The fiscal stakes are immense, as India intends to spend upward of $100 billion in acquiring weapon systems and platforms over the next decade.


Among those nations seeking to increase their market share is the United States.


U.S. Deputy Secretary of Defense Ashton Carter recently said, "As a country committed to enduring peace and security in the Asia-Pacific region, India deserves the best military equipment available ... India is a top priority in our export considerations.


"Practically, we want to be India's highest-quality and most trusted long-term supplier of technology ... We trust India and know India is not a re-exporter or exploiter of our technologies."

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20 juin 2012 3 20 /06 /juin /2012 07:55
Backpack Guided Missiles



June 19, 2012: Strategy Page


Israel is now exporting its 75mm Mini-Spike lightweight guided missiles. Three years ago an Israeli firm introduced this lighter, smaller guided missile system for Israeli forces. This is the smallest member of the Spike guided missile family, which all share many common components and technologies.


The Mini-Spike was designed for company and platoon size units in need of a lightweight precision attack weapon. Mini-Spike weighs 12 kilograms (26.4 pounds) and is designed for operation by one man. Max range is 1,200 meters. The missile uses a "fire and forget" guidance system. That is, once the operator gets the target in the CLU crosshairs and fires the missile the computer and seeker in the missile warhead memorizes the target and homes in on it. The infantry love this because it allows them to take cover once the missile is fired. The operator can also order the missile fly straight, high or low towards the target. The CLU has night vision and video recording capability and can be used just for surveillance.


Mini-Spike consists of two components. There is an 8 kg (11.6 pound) CLU (Command and Launch Unit), for indicating the target and sending radio signals to the missile. Individual missiles come in firing containers weighing 4 kg (8.8 pounds) loaded. A soldier typically will carry the CLU and two missiles. There is also an optional tripod available. The missile warhead is designed to kill or injure people and destroy structures, not penetrate armor. The operator can deactivate the warhead after launch, to minimize collateral damage.


Mini-Spike is meant to provide a cheaper and smaller (and more portable) alternative to missiles like the U.S. Javelin. Introduced in 2002, Javelin weighs 22.3 kg (49 pounds, with disposable launch tube and battery/seeker coolant unit) and is fired from a 6.4 kg (14 pound) CLU (command launch unit). The CLU contains a 4x day sight and a 9x heat sensing night sight. The missile has a tandem (two warheads to blast through reactive armor) that can hit a target straight on or from the top. This latter capability enables the Javelin to destroy any existing tank (including the U.S. M1) with its 8.2 kg (18 pound) warhead. Maximum range is 2,500 meters. Best of all, the seeker on the missile is "fire and forget." Mini-Spike costs about half what Javelin systems go for and are easier for infantry to carry around. Infantry rarely need a missile as powerful as Javelin. More frequently the demand is for something smaller like Mini-Spike.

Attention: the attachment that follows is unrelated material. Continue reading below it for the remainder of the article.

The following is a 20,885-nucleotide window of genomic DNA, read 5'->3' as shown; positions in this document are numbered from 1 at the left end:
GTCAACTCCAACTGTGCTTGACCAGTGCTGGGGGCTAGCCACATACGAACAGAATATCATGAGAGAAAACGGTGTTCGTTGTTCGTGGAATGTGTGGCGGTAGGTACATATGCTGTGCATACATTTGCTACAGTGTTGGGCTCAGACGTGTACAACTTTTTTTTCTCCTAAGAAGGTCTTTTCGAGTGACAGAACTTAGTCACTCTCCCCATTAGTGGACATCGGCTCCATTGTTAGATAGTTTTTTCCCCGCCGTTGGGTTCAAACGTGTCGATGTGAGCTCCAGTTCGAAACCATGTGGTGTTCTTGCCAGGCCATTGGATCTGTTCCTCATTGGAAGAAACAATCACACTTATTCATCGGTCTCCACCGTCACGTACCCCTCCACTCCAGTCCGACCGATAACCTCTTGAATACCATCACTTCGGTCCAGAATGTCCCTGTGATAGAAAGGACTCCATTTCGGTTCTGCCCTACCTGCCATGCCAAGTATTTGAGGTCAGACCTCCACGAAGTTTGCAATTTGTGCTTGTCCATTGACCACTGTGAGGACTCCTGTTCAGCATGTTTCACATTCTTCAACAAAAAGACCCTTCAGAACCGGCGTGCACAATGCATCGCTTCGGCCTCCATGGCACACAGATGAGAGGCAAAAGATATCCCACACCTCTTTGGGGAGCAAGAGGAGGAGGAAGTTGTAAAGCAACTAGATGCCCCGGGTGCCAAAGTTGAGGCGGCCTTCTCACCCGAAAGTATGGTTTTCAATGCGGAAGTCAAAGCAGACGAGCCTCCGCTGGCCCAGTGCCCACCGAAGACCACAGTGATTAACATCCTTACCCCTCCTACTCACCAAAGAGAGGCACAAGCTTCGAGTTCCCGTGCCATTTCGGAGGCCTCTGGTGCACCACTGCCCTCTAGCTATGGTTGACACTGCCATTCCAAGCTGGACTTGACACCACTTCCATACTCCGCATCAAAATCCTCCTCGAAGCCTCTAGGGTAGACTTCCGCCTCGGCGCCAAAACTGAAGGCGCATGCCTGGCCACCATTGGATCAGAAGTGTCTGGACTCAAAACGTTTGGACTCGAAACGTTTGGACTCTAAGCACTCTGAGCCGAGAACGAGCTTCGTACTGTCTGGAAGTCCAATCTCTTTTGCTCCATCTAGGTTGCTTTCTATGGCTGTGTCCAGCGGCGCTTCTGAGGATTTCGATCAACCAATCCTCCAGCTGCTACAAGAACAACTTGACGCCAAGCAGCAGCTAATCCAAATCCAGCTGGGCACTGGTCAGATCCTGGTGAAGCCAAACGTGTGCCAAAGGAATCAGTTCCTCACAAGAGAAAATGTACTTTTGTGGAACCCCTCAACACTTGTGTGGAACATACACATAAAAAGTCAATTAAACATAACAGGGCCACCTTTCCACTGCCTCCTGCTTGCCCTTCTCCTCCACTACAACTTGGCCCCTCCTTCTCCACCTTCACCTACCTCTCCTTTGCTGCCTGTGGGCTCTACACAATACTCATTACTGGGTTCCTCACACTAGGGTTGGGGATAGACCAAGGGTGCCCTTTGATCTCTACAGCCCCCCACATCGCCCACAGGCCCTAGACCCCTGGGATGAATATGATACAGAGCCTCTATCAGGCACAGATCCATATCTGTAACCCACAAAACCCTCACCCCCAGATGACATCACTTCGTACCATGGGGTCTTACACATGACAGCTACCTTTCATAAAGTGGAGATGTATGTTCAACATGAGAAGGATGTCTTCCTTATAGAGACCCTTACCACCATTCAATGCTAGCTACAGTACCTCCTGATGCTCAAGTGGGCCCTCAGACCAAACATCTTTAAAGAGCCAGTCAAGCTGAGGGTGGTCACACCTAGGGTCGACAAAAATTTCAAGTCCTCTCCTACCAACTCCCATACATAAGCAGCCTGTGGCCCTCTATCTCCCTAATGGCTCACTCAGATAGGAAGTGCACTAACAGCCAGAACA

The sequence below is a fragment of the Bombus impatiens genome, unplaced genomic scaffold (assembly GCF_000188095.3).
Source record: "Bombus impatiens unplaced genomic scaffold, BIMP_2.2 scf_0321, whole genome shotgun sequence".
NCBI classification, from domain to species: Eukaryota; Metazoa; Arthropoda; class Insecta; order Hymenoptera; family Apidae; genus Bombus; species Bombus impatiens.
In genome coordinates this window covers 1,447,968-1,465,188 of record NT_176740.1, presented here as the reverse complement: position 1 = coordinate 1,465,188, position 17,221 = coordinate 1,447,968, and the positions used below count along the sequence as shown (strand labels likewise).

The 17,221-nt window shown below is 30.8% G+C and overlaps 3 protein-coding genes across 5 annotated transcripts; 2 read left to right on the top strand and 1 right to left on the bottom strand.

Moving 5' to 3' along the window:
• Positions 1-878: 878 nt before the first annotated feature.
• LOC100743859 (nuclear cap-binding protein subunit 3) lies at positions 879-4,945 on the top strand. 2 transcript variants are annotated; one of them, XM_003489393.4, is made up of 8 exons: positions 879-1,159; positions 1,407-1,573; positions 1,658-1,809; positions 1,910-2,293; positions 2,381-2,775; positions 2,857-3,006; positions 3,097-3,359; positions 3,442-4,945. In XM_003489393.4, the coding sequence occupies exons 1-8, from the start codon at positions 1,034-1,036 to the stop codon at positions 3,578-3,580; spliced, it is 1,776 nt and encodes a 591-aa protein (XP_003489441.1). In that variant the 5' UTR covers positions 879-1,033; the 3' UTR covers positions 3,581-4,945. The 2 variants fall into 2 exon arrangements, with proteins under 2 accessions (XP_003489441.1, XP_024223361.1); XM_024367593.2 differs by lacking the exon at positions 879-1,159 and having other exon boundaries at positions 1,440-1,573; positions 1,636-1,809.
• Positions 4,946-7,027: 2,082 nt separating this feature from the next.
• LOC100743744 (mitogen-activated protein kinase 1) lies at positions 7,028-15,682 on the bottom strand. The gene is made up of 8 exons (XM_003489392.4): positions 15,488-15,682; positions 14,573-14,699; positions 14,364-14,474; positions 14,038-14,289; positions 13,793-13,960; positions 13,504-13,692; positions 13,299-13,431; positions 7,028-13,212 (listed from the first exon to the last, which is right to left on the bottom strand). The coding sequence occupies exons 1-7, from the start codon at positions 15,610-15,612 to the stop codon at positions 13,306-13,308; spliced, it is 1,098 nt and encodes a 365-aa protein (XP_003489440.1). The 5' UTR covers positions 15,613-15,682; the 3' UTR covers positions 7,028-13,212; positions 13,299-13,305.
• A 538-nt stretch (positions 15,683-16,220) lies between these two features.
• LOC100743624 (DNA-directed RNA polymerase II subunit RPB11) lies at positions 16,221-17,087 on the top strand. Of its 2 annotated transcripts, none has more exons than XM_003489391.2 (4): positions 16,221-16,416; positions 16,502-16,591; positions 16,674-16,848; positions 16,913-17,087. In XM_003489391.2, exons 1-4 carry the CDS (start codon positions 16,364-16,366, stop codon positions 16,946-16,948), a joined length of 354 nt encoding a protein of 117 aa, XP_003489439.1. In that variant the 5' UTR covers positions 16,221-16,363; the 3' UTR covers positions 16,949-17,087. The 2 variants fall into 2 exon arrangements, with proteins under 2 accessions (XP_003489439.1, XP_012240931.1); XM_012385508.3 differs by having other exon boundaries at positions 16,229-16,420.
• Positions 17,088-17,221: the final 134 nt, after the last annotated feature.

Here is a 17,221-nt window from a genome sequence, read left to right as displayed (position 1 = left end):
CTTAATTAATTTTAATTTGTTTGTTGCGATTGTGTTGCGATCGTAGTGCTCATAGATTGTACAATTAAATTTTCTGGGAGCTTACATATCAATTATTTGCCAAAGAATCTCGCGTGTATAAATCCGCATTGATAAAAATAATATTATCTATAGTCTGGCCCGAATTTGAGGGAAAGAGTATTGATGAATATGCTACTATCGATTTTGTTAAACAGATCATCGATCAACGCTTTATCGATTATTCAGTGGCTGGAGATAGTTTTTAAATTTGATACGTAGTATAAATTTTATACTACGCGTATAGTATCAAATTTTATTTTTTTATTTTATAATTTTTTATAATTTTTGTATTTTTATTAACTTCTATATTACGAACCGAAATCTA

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9 mars 2012 5 09 /03 /mars /2012 13:15
South Korea to Begin Spike-NLOS Acquisition

Spike missile launch (Photo Rafael)


7/3/2012 Arie Egozi - israeldefense.com


Future SPIKE missiles will be offered with a laser-homing head


Despite Seoul’s anger over Israel’s preference for an Italian training aircraft over a South Korean one, South Korea’s military will soon receive the Rafael-produced Spike-NLOS missiles.


South Korea sought to gain portable capability for launching long-ranged missiles, and therefore, chose to install missile launchers on Ford 550 vehicles, which carry protective solutions against small arms and shrapnel designed by Plasan. The Spike-NLOS is the long-range missile of Rafael’s SPIKE missile family. It has a range of 25 km, is extremely precise, and can be equipped with several types of warheads.


Rafael is anticipating additional deals for the export of Spike missiles. A demonstration of the Spike-ER missile was recently held in Israel when it was installed onboard an IAF Cobra helicopter. Representatives of foreign corps attended the demonstration of the missile, which has a range of 8 km. The advanced missile is marketed around the world as a more efficient substitute to the aging Hellfire missile, and it seems that several militaries will replace the US missile with the one produced by Rafael. Thus far, the missile has been installed on Spain’s Tiger helicopters, Italy’s I-129 helicopters, and Romania’s Puma helicopters.